Category Archives: Family Law

Yehezkel Margalit, ‘Temporary Marriage – A Comparison of the Jewish and Islamic Conception’

Abstract The Jewish marriage differs from the Catholic Christian marriage, which is an institution surrounded by the halo of a holy sacrament that cannot be nullied. It also differs from the Islamic marriage, which is closer to a legal agreement than to a sacrament, wherein the husband alone may annul the marriage, either unilaterally or […]

Brian Bix, ‘Agreements in American Family Law’

Abstract Family law historically, and still today, remains a paradigm of status rather than contract. Many family law obligations and rights are connected to a status that is either not chosen (for example, child) or a status whose holder has no or limited power to alter the package of rights and duties once the role […]

Kate Galloway, ‘The Influence of the Sexual Contract on the Law’s Distribution of Property in Intimate Relationships’

Abstract This is a video of a paper given at the Sexual Contract: 30 Years On conference held in the Law School, Cardiff University on 10-11 May 2018. This paper was part of Panel 1: The Marriage Contract, chaired by Kathryn McNeilly. The PowerPoint slides accompanying the paper are available as a separate file. Despite […]

Emily Stolzenberg, ‘The New Family Freedom’

Abstract In family law, ‘autonomy’ has traditionally meant freedom from state interference in one’s intimate life. This Article describes an emergent, libertarian vision of autonomy as property rights that also demands freedom from other family members. This conception, ‘choice about obligations’, holds redistribution of resources between intimates to be illegitimate unless the richer party ‘chose’ […]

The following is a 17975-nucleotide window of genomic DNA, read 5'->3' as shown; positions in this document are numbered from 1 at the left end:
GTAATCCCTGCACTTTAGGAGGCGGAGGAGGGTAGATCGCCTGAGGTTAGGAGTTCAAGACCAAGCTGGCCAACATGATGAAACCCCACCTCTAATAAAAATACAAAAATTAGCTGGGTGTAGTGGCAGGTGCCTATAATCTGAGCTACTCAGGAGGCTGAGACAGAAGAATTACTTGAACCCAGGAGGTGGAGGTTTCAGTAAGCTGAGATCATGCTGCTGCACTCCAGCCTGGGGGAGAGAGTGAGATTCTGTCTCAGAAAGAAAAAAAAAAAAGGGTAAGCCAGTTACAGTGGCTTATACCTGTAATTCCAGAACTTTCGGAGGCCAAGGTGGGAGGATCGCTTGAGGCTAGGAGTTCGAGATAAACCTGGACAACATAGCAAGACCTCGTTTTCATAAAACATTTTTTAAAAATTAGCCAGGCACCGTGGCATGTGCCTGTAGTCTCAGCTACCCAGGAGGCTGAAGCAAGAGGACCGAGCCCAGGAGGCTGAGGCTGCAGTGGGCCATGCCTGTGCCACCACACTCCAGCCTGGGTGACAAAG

Michael Higdon, ‘The Quasi-Parent Conundrum’

Abstract Although family law is very much concerned with legal parentage and its attendant rights, children are much more concerned with maintaining relationships with those who care for them, regardless of whether that person is a legal parent or merely someone functioning as one. What happens though if the child’s legal parent attempts to banish […]

‘The Story of Parenthood’

Douglas NeJaime, The Nature of Parenthood, 126 Yale Law Journal 2260 (2017). Professor Douglas NeJaime’s article, The Nature of Parenthood, unites concepts, ideas, bodies of law, and legal subjects that have largely been viewed in isolation – until now. The ‘first comprehensive account of contemporary regulation of parental recognition in the context of ART [alternative […]

Katy Barnett, ‘Thorne v Kennedy: A Thorn in the Side of “Binding Financial Agreements”?’

Abstract A discussion of the High Court of Australia’s recent decision in Thorne v Kennedy with reference to the three vitiating factors discussed by the High Court: duress, undue influence and unconscionable conduct. It is suggested that the High Court left unclear the status of lawful act duress, and the overlap between duress and actual […]

Hannah Roggendorf, ‘Indefeasible Family Rights: A Comparative View on the Restrictions of Testamentary Freedom’

Abstract Testamentary freedom and family protection in succession law are often described as contradictory principles. Nonetheless, in most European legal systems both principles coexist. This article focuses on three conceptions of this coexistence: legal rights in Scotland, compulsory portion in Germany and family provision in England. All three systems must accommodate changing values of family […]

‘On the Way To and From Marriage’

Adam J Hirsch, Inheritance on the Fringes of Marriage, 2018 University of Illinoi Law Review 235. Imagine that you are engaged to be married but die shortly before the wedding. You do not have a will. Should your fiancé be entitled to a share of your estate? Imagine instead that shortly after your engagement, you […]

Dov Fox, ‘Making Things Right When Reproductive Medicine Goes Wrong: Reply to Robert Rabin, Carol Sanger, and Gregory Keating’

Abstract Why does US law turn a blind eye when OB/GYN docs foist unwanted procreation? Or when fertility clinics deny parenthood to those desperate to form a family? Or when sperm banks disrupt plans for offspring with particular genetic traits? This is a reply to three critiques of my essay on ‘Reproductive Negligence’, 117 Columbia […]